No, I am not tired of living with rheumatoid arthritis. At the moment I have gotten as used to living with RA as I think I could – both the ups and downs and everything in between. In the past, I often used to get a feeling of being too tired, a feeling of not being able to cope with my illness any longer. Things have since changed. I continue to learn the importance of living in the moment, and not worrying about what the future might or might not bring.
No, I am not tired as a result of overdoing things in the past few weeks during which my pain and inflammation has lifted. One of the priorities that I set for myself as I entered this recent period of decreased RA activity was the importance of continuing to take care of the amount of things that I commit to doing throughout the day. The last thing I want to do is push myself to far and increase the probability of entering into another flare.
No, I am not tired as a result of lack of sleep. During the past three weeks I have been getting more restful sleep during the night than I have in a long time – so much so that I have even returned to dreaming. During the worst periods of the past few months, I was neither sleeping well nor dreaming; my nights were one long gray period. The color is back, and I have already received comments that my eyes seem so full and alive.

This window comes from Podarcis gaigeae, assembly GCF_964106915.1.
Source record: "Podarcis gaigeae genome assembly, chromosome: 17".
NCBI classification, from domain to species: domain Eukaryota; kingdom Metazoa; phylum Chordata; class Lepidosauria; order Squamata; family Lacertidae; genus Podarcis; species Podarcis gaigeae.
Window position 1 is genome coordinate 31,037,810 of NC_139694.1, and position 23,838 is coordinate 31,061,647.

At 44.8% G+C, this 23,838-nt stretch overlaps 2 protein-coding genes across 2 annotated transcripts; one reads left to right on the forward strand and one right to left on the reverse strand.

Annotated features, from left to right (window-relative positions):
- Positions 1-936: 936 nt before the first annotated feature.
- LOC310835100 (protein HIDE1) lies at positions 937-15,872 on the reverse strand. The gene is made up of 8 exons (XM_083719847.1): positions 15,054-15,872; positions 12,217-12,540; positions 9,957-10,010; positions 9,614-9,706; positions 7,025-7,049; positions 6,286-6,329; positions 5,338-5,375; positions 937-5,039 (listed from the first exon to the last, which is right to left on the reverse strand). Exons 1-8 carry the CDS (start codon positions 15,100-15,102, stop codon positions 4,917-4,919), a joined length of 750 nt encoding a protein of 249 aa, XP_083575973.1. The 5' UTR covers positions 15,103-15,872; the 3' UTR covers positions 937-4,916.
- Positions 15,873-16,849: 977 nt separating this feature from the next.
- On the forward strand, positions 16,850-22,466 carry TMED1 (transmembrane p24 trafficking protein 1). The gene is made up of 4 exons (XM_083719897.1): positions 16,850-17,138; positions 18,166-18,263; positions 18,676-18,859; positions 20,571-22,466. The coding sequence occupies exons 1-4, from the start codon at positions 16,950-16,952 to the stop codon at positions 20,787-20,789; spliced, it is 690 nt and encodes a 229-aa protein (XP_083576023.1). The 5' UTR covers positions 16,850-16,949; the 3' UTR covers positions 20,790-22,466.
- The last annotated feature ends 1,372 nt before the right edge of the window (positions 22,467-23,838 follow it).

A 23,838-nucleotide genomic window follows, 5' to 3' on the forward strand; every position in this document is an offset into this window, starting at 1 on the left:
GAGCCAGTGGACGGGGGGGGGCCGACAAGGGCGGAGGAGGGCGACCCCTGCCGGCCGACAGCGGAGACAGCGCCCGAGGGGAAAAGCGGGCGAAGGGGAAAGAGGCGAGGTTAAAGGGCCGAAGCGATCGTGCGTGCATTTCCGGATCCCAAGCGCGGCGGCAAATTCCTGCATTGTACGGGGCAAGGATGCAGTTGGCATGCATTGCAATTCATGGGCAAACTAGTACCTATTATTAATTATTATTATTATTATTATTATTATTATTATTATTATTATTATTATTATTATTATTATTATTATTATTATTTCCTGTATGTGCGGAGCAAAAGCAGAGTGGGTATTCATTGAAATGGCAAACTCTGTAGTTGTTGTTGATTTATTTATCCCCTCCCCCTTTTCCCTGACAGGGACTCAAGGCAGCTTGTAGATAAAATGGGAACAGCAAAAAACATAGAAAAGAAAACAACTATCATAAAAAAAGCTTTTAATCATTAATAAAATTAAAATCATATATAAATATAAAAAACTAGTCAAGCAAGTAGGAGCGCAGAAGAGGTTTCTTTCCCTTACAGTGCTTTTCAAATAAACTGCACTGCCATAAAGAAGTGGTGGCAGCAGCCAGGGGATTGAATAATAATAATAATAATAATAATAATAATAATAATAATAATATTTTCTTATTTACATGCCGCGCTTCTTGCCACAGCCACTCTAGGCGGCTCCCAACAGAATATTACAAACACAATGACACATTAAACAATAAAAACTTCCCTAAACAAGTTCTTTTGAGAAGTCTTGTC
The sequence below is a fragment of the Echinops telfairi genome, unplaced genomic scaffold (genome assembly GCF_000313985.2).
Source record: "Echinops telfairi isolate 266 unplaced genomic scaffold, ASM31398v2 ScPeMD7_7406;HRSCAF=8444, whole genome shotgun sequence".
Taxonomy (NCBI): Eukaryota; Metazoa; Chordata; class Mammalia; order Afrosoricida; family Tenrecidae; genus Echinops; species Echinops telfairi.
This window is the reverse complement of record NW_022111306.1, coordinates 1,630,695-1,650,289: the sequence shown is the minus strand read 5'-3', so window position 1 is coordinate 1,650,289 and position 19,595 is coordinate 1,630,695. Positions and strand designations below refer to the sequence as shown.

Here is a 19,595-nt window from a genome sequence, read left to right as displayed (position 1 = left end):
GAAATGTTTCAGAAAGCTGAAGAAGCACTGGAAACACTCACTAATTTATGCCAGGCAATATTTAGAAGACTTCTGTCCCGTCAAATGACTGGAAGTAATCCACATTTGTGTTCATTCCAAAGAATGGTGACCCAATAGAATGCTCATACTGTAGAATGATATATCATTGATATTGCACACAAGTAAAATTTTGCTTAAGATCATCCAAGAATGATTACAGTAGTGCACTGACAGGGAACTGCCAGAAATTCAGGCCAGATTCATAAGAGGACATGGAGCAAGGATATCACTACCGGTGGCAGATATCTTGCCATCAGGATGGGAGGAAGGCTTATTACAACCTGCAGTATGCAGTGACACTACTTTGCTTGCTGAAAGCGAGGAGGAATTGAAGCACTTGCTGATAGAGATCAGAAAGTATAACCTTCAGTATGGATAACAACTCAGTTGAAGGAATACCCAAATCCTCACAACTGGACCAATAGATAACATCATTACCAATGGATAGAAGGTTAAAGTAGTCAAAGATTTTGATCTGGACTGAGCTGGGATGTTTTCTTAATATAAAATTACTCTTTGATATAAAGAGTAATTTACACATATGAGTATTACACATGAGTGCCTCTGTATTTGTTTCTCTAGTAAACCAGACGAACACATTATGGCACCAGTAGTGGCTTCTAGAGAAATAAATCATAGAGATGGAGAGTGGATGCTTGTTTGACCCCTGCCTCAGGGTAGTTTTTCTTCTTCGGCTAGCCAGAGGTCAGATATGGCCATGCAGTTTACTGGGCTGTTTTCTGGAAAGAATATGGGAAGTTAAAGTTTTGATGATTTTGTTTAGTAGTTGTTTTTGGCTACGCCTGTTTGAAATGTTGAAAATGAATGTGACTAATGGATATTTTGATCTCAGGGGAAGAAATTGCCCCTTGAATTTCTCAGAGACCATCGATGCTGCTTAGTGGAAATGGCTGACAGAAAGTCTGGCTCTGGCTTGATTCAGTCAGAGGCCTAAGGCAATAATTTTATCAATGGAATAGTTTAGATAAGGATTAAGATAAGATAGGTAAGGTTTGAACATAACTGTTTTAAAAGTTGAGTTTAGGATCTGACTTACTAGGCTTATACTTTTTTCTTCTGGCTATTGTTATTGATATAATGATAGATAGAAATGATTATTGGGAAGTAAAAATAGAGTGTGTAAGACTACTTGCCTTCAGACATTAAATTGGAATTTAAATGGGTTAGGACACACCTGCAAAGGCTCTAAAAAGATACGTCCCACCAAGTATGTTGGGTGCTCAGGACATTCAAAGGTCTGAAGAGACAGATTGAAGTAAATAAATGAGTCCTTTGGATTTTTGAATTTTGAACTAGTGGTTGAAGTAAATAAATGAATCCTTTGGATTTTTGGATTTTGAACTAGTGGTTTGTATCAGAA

No, I am not tired as a result of cutting out my afternoon nap from my day. I continue to sleep at least an hour in the afternoon. When I am dealing with pain and inflammation, the afternoon hours of 2-4pm are usually one of the worst periods of the day. I have gotten into the routine of taking my afternoon naps, and this is something that I probably won’t change anytime soon.
What I am tired of is a result of the increased levels of fatigue that I have been dealing with for the past handful of days. No matter how much I pace myself, no matter how much I rest, no matter how much I nap – that feeling of tiredness remains throughout the day, from morning to night.